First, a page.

I think there are two (who knows, maybe more, but two will do for now) types of alcoholic or addict. The first kind is the kind the program is designed for. Sort of a "type A" aggressive, in your face, screw-up-everyone's-life-around-you alcoholic. Then there is te second, the "type B" alcoholic that basically self-medicated and tried to disappear into oblivion in order to avoid dealing with pain, often in the form of traumatic memories leading to ptsd. This isn't to say that "A"s don't experience pain, trauma, or ptsd. It is more about how they respond to it.
The twelve steps are designed to break down this "type A" kind of alcoholic's denial about the effects of her alcoholism on those around her. This is often a rude awakening, as the alcoholic comes to terms with all the damage he has done, and he will often fight it tooth and nail, hence the necessity of breaking down the defenses.
The "type B" alcoholic gets treated with this same barrage, but has a different system. Often this type of alcoholic, of which I was one, is more than willing to take on all the baggage of being some kind of perpetrator even though he -- I in this case -- mostly did damage to himself. On a personal level, I thought I was rotten to the core, because I had internalized my abusers' messages to me. As a result, I basically isolated myself from other human beings. I had this backwards idea of boundaries that rather than being there to keep other people out of my space, their purpose was to keep me in, to prevent me from doing more harm by nature of my very existence.
Of course, the "type B" -- and here I'll just switch to the first person to keep it real -- soaks this stuff up. List our personal defects? You bet. How we had harmed others? Oh sure, I was worried about how I might have upset my perpetrators and thought I had to make amends to them for what I had done wrong!
And then there is the AA approach to anger...just accept things, forgive and forget, turn it over, do anything but get angry: This is "a dubious luxury we cannot afford." Of course to a rage-a-holic, this is pretty good advice. But to someone who has been beaten and battered it is harmful. Unacceptable things happened! Accepting them is wrong. Maybe accepting that they happened is productive, but accepting that it is ok is just messed up. Forgiveness for atrocious behaviour needs to be optional. I'll do it, or not, in my own time, and I don't need to forgive assholes in order to heal. That is just a bunch of crypto-christian BS. But for a decade, I was turning it over, praying for my perpetrators, and dying inside because I didn't get any better. That is because they were wrong, fucked up, and I don't wish them well. I wish them a hell on earth of their own making, I wish that they get back what they gave me. And since I have come to terms with that, I have been able to get better.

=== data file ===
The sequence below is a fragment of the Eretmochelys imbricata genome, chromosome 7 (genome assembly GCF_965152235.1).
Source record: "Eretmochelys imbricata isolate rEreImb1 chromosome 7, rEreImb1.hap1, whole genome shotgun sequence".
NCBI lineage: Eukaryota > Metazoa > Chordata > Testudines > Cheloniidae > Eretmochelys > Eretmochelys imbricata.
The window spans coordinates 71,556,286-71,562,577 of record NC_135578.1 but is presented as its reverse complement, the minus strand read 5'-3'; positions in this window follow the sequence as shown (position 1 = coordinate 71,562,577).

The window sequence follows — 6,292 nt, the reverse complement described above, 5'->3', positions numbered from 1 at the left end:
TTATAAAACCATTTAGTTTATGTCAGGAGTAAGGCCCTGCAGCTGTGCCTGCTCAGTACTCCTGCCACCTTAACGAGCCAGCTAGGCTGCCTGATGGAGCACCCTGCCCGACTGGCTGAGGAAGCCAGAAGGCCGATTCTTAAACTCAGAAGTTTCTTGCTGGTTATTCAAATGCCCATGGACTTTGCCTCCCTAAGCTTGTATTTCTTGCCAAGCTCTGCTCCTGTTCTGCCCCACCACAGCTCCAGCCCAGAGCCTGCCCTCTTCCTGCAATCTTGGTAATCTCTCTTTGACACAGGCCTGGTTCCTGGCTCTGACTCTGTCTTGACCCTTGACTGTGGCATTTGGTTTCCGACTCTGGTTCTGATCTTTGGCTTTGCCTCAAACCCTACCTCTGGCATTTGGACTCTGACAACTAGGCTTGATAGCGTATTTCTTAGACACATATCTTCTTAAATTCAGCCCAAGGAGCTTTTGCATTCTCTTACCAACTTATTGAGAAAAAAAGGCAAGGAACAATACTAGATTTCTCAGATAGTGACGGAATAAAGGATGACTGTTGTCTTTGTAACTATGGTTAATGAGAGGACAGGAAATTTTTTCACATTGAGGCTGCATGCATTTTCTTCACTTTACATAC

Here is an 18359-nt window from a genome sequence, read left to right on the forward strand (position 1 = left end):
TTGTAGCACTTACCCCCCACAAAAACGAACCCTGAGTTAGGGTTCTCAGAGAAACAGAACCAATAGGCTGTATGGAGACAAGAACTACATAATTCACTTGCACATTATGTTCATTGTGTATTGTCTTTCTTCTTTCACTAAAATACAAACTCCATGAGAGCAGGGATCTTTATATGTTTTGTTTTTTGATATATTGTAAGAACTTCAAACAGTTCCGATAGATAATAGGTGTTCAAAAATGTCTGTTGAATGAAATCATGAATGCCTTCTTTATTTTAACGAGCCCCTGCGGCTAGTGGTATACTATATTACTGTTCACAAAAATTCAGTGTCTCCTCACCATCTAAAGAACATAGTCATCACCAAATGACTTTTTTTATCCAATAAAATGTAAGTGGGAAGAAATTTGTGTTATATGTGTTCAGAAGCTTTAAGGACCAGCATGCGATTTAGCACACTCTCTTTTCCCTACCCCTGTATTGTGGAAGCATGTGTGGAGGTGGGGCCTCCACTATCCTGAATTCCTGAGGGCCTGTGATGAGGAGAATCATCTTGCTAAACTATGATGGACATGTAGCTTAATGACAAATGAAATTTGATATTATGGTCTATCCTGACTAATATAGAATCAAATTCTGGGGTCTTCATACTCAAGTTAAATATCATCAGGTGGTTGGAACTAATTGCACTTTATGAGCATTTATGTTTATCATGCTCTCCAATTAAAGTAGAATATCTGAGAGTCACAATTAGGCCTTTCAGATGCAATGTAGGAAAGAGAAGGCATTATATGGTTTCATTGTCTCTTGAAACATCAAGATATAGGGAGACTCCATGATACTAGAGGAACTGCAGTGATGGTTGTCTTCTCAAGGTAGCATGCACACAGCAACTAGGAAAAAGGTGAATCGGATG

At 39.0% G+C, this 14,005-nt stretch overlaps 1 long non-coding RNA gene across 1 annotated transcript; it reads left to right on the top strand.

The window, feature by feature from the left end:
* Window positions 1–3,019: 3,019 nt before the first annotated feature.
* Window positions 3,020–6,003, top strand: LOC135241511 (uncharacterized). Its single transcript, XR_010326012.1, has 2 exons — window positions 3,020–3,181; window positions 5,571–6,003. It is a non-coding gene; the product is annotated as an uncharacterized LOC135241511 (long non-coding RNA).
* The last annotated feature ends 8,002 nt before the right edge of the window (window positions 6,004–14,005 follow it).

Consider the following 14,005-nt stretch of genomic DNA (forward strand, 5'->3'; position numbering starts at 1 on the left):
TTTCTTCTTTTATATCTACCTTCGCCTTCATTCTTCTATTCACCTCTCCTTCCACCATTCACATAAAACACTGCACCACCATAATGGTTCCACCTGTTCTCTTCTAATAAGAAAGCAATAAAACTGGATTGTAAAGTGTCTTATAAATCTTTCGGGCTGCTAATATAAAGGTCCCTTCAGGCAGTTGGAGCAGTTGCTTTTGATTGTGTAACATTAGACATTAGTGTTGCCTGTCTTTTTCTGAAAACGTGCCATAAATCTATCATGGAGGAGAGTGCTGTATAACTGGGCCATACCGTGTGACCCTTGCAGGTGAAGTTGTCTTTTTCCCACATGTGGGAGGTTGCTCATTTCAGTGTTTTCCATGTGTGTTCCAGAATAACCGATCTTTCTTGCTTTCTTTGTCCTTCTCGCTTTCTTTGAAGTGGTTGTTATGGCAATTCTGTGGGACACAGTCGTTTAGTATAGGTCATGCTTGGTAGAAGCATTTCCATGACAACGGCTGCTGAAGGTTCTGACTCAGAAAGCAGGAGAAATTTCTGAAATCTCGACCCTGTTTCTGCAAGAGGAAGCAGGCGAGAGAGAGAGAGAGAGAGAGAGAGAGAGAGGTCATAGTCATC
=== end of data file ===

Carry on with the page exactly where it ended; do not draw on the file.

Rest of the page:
But the the program seems to encourage the opposite. Particularly since most of the big book thumpers and the people who tend to take things over and have the strongest opinions are "type A"s who are more than willing to say that everyone should be doing things and being exactly like they are. They cram their version of spirituality down people's throats, even if it means using their god as a justification for doing sick and twisted things. Anyway, that was my experience. None of this was done in a hostile way, it was always, even at its most aggressive, done with a patina of holiness and a sort of new agey type zen affect.
I am so well trained in AA that I feel a little guilty even saying this stuff, and I do think that the twelve steps can be a useful approach, but not unless there is some recognition that there are more than one type of addict and that one size recovery does not fit all. Rehabs an dplaces that deal with ptsd are starting to realize this (pdf).
And finally a quote for said big book thumpers:
Our book is meant to be suggestive only. We realize we know only a little.Maybe some of them, if they opened it and read it instead of just thumping it, would be a little more open to the full gamut of people who suffer and are in recovery from addictions, not just the ones who match their profile, which they then claim to be universal.
So anyway, a bit of a rant today. If you read it, plz let me know by leaving a comment, whether you agree or disagree!